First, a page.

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#VolunteersSpeak: Learning from transport service providers

By , June 18, 2019February 20th, 2024No Comments

Experiences while working with truckers at Jawaharlal Nehru Port Trust

‘Privilege doesn’t just insulate people from the consequences of their prejudice, it cuts them off from their humanity.’

― DaShanne Stokes

As we reflect on our experiences working with YUVA, the aforementioned quote by civil rights activist DaShanne Stokes comes to mind. Every day since we realised how privilege taints the lens by which we view the world around us, it’s been a daily conscious fight of trying to clean the lens and see the world for what it is. The prejudices already unlearnt are huge but what’s left to unlearn further is stacked up even higher.

The work with YUVA towards the empowerment of transport service providers in partnership with D. P. World has definitely helped us come a long way on this front. The project at the DP World Truck Terminal and the field office at Jawaharlal Nehru Port Trust (JNPT) parking junction focuses on a crucial demographic which is of incredible importance to the country’s smooth functioning, yet also largely ignored at the same time: India’s truckers.

We often see trucks criss-crossing through our city, taking long trips to far-off cities, towns, industrial complexes, states and, in some extreme cases, even neighbouring countries. In our case, we interacted with truckers arriving at or living around the JNPT, one of the country’s biggest container ports which is estimated to have handled container traffic of 5.05 million twenty-foot equivalent units (TEUs) from January to December 2018, a 7.24 per cent growth from 2017. The scale of operations here are significant even on a global scale, with the port being the only one to be listed among the world’s top 30.

Clearly, the drivers’ importance to this port like every other port is immense. Ideally speaking, therefore, there should be many takers for these jobs. However, the overall situation for truckers is bleak — a 2017 article mentioned how for every 1,000 truckers’ positions only 750 drivers are available.

Truckers on Indian roads not only have some of the most unusual and long working hours, causing them to live away from their family for long periods of time, their working conditions are inadequate, unsafe and often cause long-term health problems. They are at risk of developing lung infections and breathing problems due to constant exposure to dust, heat from the truck’s engine, and other air pollutants. Sitting for long hours at a time increases health risks. Add to this uncertain meal times, addiction to tobacco and other substances, lack of access to quality medical care, risk of dehydration while driving in varied terrain with limited access to toilets … the list is endless. With long periods away from family and stressful conditions on road (truckers have to often maintain tight delivery schedules and frequently contend with harassment from authorities), loneliness and anxiety often creep in. Chance sexual encounters increase the risk of transmission of STIs/STDs. The country’s poor-awareness of their situation and challenges further denies them dignity at work.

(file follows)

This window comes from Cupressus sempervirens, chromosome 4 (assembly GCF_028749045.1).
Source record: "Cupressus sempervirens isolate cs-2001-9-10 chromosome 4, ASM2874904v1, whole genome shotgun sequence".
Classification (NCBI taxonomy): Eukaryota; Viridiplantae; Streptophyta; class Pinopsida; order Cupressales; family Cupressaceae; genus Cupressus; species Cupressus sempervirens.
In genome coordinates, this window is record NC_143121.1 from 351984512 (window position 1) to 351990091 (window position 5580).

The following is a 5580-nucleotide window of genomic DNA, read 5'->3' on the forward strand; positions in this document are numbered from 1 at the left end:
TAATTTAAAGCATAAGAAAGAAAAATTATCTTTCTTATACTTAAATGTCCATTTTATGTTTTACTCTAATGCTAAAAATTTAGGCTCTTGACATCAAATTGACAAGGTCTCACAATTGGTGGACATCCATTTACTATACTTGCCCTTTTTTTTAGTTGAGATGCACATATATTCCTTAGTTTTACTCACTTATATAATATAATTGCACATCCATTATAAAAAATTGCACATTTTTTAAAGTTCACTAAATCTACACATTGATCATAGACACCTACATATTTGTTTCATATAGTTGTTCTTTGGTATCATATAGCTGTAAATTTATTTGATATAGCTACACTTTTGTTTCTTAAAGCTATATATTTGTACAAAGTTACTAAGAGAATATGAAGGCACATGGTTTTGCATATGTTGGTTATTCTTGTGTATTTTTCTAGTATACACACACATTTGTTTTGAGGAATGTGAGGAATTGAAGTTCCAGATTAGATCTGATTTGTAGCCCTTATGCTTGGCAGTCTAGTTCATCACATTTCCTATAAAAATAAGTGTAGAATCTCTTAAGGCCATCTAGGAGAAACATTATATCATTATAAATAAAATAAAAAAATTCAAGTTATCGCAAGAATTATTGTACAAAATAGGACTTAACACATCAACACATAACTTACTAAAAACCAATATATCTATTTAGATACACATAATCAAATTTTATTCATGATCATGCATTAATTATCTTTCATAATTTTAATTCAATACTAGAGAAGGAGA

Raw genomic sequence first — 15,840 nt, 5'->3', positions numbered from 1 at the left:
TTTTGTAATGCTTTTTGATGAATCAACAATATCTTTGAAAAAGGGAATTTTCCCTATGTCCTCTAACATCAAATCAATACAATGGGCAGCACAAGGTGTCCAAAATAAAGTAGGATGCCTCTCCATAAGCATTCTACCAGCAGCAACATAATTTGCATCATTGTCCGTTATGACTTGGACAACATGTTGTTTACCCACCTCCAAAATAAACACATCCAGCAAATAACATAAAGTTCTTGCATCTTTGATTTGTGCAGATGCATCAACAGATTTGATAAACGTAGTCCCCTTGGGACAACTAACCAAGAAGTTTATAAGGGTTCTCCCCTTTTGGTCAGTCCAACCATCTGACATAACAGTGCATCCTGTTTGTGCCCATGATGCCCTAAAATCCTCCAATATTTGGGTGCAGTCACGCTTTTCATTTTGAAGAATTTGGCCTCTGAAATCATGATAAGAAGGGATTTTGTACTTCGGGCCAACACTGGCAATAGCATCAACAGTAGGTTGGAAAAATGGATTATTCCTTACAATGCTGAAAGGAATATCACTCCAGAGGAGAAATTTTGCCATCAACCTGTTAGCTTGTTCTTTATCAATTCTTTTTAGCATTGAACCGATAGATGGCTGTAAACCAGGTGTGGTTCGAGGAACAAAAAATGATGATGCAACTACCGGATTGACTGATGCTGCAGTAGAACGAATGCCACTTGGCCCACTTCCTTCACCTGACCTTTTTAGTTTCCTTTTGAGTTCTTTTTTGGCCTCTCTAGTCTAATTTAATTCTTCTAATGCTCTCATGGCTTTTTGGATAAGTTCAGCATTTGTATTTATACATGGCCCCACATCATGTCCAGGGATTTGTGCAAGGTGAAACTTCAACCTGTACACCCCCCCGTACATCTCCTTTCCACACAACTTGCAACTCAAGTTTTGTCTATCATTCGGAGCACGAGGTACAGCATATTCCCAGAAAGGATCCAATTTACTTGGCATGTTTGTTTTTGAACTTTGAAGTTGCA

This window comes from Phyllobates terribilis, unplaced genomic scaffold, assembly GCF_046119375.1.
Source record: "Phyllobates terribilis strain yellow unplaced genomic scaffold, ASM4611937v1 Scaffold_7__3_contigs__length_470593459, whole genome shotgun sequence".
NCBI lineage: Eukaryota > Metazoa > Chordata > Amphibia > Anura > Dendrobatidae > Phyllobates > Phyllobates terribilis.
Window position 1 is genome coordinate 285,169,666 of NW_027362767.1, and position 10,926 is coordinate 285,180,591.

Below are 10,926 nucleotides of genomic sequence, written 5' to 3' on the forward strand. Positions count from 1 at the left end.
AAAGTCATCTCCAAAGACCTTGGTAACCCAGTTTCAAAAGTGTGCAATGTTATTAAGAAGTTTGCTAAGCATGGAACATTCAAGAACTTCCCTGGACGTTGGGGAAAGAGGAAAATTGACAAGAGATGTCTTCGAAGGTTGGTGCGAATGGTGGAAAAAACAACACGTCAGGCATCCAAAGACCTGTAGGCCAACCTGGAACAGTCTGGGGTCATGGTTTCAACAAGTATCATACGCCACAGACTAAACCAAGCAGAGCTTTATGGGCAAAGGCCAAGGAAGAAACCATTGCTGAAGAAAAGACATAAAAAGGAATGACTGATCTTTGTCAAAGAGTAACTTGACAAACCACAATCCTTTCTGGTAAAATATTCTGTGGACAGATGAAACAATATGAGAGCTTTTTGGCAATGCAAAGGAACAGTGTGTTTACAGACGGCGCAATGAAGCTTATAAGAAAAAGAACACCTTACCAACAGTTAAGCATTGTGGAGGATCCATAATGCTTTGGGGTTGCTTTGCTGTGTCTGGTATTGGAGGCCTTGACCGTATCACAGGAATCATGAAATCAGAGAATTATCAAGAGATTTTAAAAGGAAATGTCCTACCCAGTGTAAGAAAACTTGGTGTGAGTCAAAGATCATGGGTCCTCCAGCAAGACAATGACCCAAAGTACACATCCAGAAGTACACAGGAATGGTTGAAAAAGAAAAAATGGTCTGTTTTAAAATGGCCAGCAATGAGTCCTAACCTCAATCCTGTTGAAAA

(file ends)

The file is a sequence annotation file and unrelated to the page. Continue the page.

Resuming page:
Seeing and realising the pain truckers experience daily, during the very first days of our internship, opened our eyes to this stark world. It made us both respect every effort by YUVA and D. P World and committed us to contribute towards this work in different ways.

Supporting health camps at Jawaharlal Nehru Port Trust

We supported free health camps organised, where truckers underwent checks on blood pressure, blood sugar levels, electrocardiogram (ECG), eye examination, blood tests, HIV tests, etc. We also attended and supported workshops on

  • The dangers of nicotine and tobacco addiction and how truckers can discard such habits;
  • The importance of financial literacy and planning among truckers;
  • Road safety sessions, with street plays, to talk about the importance of safety on the road

We realised first-hand how the taboo around HIV runs strong among truckers, and that the most common problems related to health were skin problems and body pain experienced by truckers, given long periods of sitting in one posture while driving. Financial literacy sessions often helped truckers know about useful schemes they were earlier unaware of or didn’t know how to properly access. Another major challenge among truckers was the effect of the profession on their psyche, as the truckers feel that their profession is not always given the full dignity and recognition that it deserves.

During the general health checkup camp organised, first-aid kits were distributed to 150+ truckers containing essential supplies, which they could refill at reasonable prices later. With the truckers hailing from across India, for many their truck is their primary home. In our interactions with the drivers, they mentioned how they feel grateful to see the care towards their well-being. This only strengthened our resolve to do more during our time with them. The road ahead is a long one, where many more stakeholders need to take an active part. We hope to see this in the coming years.

Shaswat P. Shukla and Aaryan Raj, Yes Foundation Media for Social Change Fellowship Programme 2019

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